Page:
Mariana Amatullo talk – report

Social design implies a number of features that seem to run counter to the mainstream commercial practices that frame much of design education. Getting graduates ‘industry ready’ often dominates. If design also encompasses developing services and artefacts that make public services more effective, engaging user communities in development and stewardship, taking on more open-ended timeframes and various levels of clients at the same time, then surely social design in the curriculum is another route to getting students ‘industry ready’, albeit, perhaps, a different kind of industry?

But there are tensions between the institutional structures of design education and the inclusion of social design on the curriculum. Embedding social design into the educational curriculum of design schools has wide implications. Whilst Mariana Amatullo largely gave an overview of her work with Design Matters at the Art Center College of Design, Pasadena, a number of challenges emerged through her talk. Reflecting on it, these go as follows.

1)     Design education is often structured around modules or projects that exist within (often tight) timeframes. A social design project can be open-ended. A student design project usually has to be completed by a deadline. How do you align the iterative and often long-term engagement with partners with the more structure schedule of an educational institution?

2)     This brings me on to the question of evaluation. It’s a thorny issue in any case. In commercial terms a design might be measured in terms of increased sales or footfall. In social design, different criteria for assessment are present. In the professional practice of social design, this might be measured over time, eg. how a project has reduced crime or improved health. You can probably assess the care, attention and rigour a student has applied to the development process and research for a social design project (and, indeed, any design project). But the effectiveness of an outcome is harder to judge without a longer-term evaluation method, I would argue.

3)     Social design, as our respondent Professor Lorraine Gamman highlighted, involves social skills. Students need to be good at listening, relating to unfamiliar people and diplomatic while keeping an eye on the project objectives. This involves a set of capabilities that need to be taught. How do you teach these? Does this add further demands onto a social design curriculum?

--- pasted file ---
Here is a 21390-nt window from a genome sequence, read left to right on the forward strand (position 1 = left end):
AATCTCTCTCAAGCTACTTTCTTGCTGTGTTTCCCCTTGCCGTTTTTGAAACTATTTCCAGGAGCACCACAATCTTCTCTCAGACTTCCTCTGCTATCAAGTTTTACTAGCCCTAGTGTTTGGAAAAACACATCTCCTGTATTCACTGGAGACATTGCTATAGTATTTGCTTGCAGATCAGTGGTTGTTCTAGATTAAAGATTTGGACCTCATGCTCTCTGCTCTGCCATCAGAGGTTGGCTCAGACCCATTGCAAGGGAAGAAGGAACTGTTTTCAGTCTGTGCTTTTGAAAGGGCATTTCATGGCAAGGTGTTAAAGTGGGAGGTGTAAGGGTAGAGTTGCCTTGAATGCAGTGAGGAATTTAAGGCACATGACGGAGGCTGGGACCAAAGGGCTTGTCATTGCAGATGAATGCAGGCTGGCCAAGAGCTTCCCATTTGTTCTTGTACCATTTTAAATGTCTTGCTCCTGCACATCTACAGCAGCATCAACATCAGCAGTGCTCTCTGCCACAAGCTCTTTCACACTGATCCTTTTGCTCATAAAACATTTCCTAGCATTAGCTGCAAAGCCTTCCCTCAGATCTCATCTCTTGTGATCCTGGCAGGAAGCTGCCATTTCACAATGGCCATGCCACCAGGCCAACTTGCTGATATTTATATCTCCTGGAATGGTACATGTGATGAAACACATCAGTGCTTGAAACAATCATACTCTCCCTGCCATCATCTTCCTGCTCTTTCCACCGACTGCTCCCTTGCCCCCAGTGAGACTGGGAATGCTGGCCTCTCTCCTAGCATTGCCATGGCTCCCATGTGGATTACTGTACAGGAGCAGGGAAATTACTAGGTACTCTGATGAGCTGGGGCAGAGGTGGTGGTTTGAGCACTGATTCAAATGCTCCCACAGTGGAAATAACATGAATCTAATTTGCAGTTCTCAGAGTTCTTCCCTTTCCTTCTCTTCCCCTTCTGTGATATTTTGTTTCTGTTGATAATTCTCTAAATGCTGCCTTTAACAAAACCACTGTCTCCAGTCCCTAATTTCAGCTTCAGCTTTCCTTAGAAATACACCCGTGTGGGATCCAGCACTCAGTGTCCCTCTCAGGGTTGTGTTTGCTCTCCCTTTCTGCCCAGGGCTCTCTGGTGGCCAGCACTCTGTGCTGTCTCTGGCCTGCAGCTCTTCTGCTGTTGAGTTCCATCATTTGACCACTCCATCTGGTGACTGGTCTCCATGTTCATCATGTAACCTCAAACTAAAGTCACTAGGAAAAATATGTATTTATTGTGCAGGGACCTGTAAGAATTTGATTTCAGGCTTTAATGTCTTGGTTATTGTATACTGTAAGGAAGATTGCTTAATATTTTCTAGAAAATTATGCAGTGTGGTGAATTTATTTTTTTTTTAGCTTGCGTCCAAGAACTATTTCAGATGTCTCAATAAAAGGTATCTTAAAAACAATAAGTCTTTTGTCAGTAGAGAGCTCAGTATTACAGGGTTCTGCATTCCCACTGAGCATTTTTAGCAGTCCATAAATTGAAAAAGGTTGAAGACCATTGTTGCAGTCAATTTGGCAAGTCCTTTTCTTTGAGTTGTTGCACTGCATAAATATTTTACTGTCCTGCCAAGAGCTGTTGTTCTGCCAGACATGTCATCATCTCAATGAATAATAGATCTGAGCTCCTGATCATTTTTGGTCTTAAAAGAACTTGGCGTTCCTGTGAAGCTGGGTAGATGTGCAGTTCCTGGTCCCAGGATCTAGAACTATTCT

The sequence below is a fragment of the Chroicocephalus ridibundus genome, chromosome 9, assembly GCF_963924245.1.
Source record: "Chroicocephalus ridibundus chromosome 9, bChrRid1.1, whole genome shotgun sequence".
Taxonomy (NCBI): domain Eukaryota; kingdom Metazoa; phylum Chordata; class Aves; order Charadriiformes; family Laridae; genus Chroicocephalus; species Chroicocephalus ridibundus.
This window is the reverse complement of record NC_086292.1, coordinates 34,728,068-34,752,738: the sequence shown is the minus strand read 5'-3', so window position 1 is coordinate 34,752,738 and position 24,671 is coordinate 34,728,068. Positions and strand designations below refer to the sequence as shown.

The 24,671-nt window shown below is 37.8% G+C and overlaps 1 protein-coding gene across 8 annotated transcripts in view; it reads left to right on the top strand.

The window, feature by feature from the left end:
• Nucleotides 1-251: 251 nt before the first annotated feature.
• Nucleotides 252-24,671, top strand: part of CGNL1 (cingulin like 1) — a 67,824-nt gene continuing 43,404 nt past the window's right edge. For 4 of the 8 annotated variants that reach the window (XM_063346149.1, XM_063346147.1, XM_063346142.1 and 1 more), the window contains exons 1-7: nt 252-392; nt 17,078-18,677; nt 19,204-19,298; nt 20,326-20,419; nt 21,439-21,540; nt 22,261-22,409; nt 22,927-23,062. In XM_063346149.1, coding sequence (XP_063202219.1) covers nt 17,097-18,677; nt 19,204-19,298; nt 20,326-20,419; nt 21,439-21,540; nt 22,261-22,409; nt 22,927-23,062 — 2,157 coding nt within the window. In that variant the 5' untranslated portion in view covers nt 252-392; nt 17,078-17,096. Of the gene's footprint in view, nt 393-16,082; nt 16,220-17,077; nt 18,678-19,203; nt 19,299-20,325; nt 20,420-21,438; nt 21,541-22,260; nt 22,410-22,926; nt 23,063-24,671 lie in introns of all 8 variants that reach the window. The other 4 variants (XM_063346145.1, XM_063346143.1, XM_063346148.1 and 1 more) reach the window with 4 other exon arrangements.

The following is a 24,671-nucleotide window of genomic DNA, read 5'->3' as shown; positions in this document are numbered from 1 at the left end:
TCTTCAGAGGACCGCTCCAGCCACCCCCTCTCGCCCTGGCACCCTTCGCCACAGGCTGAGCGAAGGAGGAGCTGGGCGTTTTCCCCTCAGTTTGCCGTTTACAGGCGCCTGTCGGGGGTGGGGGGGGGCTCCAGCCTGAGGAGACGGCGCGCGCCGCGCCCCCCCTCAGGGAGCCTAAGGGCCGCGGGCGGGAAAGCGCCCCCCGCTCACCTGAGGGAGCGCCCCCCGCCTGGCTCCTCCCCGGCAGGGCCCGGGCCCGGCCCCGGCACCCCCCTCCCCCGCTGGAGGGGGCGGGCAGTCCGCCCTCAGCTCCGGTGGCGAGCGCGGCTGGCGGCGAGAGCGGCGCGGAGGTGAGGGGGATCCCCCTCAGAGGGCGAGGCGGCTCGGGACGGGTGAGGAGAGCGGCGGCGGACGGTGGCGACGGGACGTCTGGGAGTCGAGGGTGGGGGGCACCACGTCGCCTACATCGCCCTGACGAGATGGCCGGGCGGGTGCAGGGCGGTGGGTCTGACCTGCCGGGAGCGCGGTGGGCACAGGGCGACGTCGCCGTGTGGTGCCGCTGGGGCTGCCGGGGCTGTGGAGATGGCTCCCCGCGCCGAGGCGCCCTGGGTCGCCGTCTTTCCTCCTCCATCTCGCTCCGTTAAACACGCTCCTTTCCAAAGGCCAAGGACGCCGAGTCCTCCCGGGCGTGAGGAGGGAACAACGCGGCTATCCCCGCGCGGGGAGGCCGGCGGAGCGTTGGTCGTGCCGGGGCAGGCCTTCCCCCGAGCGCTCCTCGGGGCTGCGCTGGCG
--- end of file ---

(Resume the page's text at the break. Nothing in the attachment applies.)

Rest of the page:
4)     Where should the social design curriculum take place? Design Matters roughly divide its projects 50:50 between ‘local’ (ie. Pasadena) and ‘foreign’ (eg. Uganda) locations. Travel is an enriching experience. But ‘parachuting in’ to an exotic place, doing a project and then going home can have questionable effects for those on the receiving end.

5)     At times, the work that Mariana showed from Pasadena looked similar to pro bono work that is undertaken in the commercial domain. A United Nations Population Fund campaign to encourage youth ‘voice’ appears a bit like a public broadcasting service ad. (And I wonder if, since ‘youth’ is a culturally specific term and has differing meanings and usages in different locations, this is really a brief worth taking up.) That aside, it seems to me that social design in the University should be looking to develop new methods and outcomes that do not overlap with commercial pro bono work. But that’s a challenge, particularly at undergraduate level and particularly when undergraduates want employability skills. Some of Mariana’s graduates go on to work with design consultancies like Ideo and Design Continuum who engage parallel processes with those to be found in social design (eg. participatory appraisal, anthropological or ethnographic work, co-creation etc.). But are there new fields of employment that these graduates can move into on the edges or beyond design?

6)     Why do we need designers in these situations? This is a perennial question that keeps many creative awake at night and one that Lorraine raised again. What is it that a design student delivers that is beyond what, for example, an anthropology or health development student might undertake? Universities and colleges have internal marketplaces. Design courses have to vie for the attention of the senior management of higher education establishments and make their case for existence. This can be done but how do you do this without over-aestheticizing the results? A brochure extolling the do-gooder element of student projects can be rather cloying sometimes…

7)     Can student learning be linked to staff research in design? How do you manage the different timeframes and expectations in these two domains?

Design Matters is not alone. In the UK there are several design courses that explicitly or implicitly do social design. These can be found at Central St Martins, Leeds Metropolitan University, Glasgow School of Art and the University of Northumbria to name a few. Perhaps the above questions can be further debated between them.

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